Momentum Is Building To Have Roger Stone’s Prosecutors Testify Before Congress

Shane T. McCoy / US Marshals / Public Domain

JakeThomas

House Democrats want to hear from the four career prosecutors who withdrew from the Stone case in protest this week.

House Democrats have already scheduled Attorney General William Barr for a sit-down in March, but calls are growing for the four career prosecutors who stepped down from Roger Stone’s case to testify before Congress ahead of the attorney general.

The prosecutors resigned in protest of Barr’s decision to undercut their original sentencing recommendation for Stone, who happens to be a longtime friend of President Donald Trump. One prosecutor quit his job entirely.

The Washington Post’s Greg Sargent said congressional aides told him that “numerous House Democrats are now advocating for the House to solicit testimony from the four prosecutors involved in the initial recommendation for Stone.”

“Time is of the essence, since this scandal gets worse by the hour,” one senior aide to a member of the House Judiciary Committee told Sargent. The hope is that hearing from the prosecutors could create “a record of what happened before Barr gets to set the narrative,” the aide said.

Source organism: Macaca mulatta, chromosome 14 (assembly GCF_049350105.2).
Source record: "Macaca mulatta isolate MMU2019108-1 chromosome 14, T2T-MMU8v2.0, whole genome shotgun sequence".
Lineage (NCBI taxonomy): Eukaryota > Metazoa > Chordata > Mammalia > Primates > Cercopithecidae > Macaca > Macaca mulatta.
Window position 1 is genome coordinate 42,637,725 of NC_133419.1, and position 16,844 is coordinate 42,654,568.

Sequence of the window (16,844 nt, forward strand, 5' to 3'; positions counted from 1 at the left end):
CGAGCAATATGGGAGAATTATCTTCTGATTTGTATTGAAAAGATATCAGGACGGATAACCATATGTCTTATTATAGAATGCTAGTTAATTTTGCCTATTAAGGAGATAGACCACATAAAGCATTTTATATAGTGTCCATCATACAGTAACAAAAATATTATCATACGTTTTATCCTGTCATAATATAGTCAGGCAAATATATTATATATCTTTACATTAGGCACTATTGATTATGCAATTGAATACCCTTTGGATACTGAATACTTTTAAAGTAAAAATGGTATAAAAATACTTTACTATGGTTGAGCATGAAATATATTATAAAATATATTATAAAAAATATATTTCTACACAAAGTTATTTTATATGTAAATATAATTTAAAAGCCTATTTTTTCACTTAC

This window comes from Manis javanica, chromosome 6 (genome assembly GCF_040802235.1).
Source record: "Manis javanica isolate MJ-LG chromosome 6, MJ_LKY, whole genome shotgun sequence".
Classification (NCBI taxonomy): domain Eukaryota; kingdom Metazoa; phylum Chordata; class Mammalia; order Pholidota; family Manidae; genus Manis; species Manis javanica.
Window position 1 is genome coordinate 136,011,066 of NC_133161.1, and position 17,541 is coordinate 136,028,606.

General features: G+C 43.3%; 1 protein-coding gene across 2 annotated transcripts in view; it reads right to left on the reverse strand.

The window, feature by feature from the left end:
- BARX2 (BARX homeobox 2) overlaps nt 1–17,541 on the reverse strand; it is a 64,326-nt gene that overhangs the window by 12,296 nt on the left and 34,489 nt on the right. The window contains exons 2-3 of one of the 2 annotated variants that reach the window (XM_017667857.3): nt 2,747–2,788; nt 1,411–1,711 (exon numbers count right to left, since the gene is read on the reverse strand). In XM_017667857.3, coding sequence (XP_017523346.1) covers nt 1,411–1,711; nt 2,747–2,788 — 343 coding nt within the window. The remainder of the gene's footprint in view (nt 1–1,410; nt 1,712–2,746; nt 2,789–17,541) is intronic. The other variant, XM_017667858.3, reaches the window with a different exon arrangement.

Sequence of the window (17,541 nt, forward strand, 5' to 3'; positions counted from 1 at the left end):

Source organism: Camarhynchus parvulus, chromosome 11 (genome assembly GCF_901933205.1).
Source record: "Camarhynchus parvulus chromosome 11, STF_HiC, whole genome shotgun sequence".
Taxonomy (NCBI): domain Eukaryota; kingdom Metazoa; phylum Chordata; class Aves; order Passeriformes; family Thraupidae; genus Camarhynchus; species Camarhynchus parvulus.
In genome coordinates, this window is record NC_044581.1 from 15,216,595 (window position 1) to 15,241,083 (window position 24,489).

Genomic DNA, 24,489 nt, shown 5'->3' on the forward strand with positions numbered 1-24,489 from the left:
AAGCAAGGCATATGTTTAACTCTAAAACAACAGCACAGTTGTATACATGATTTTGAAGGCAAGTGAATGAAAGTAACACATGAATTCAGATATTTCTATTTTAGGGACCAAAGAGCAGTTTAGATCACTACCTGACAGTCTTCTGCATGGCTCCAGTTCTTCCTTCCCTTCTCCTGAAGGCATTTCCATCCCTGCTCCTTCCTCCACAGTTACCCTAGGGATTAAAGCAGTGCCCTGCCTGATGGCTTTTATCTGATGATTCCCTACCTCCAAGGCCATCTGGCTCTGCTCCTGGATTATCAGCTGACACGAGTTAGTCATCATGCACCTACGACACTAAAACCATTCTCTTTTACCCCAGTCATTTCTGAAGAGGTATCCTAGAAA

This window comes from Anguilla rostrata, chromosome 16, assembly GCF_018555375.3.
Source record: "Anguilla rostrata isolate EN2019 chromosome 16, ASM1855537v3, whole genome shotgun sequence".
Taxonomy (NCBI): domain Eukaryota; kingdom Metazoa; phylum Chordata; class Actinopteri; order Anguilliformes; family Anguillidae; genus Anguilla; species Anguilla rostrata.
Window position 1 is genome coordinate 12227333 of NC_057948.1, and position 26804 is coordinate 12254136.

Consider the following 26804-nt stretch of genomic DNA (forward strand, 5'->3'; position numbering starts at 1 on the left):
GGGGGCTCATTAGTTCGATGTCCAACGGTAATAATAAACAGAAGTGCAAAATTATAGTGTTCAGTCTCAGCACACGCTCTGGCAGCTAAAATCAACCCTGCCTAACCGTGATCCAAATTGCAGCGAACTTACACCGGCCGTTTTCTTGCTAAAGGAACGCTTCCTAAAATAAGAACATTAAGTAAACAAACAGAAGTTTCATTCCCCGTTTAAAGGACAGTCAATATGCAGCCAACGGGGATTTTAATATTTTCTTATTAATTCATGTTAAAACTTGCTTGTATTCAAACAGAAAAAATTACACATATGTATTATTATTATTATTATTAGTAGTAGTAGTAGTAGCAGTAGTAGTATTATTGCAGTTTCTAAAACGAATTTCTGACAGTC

“Career prosecutors are quitting, and Congress needs to understand why,” another aide said, suggesting it is likely that House members might soon become more public with their calls for a hearing.

Sargent said the idea has been discussed “at the staff level” but it remains unclear which committee — either Judiciary or Oversight — would hold the hearing, and it is also uncertain whether House Speaker Nancy Pelosi will support the move.

Barr insisted on Thursday that his decision to change the sentencing recommendation for Stone was not influenced by the president. The attorney general said he had already made the decision before Trump tweeted his opinion that the initial sentencing recommendation of 7-9 years was too harsh.

“Barr claimed Trump’s tweet boxed him in,” Sargent reported, meaning that “reversing the sentence would now smack of carrying out Trump’s bidding.”

In response to Barr’s interview, during which he said Trump’s tweets are making it “impossible” for him to do his job, the president tweeted that he has the “legal right” to ask Barr to intervene in any criminal case he so chooses.

Trump said he has simply chosen not to do it — “so far.”

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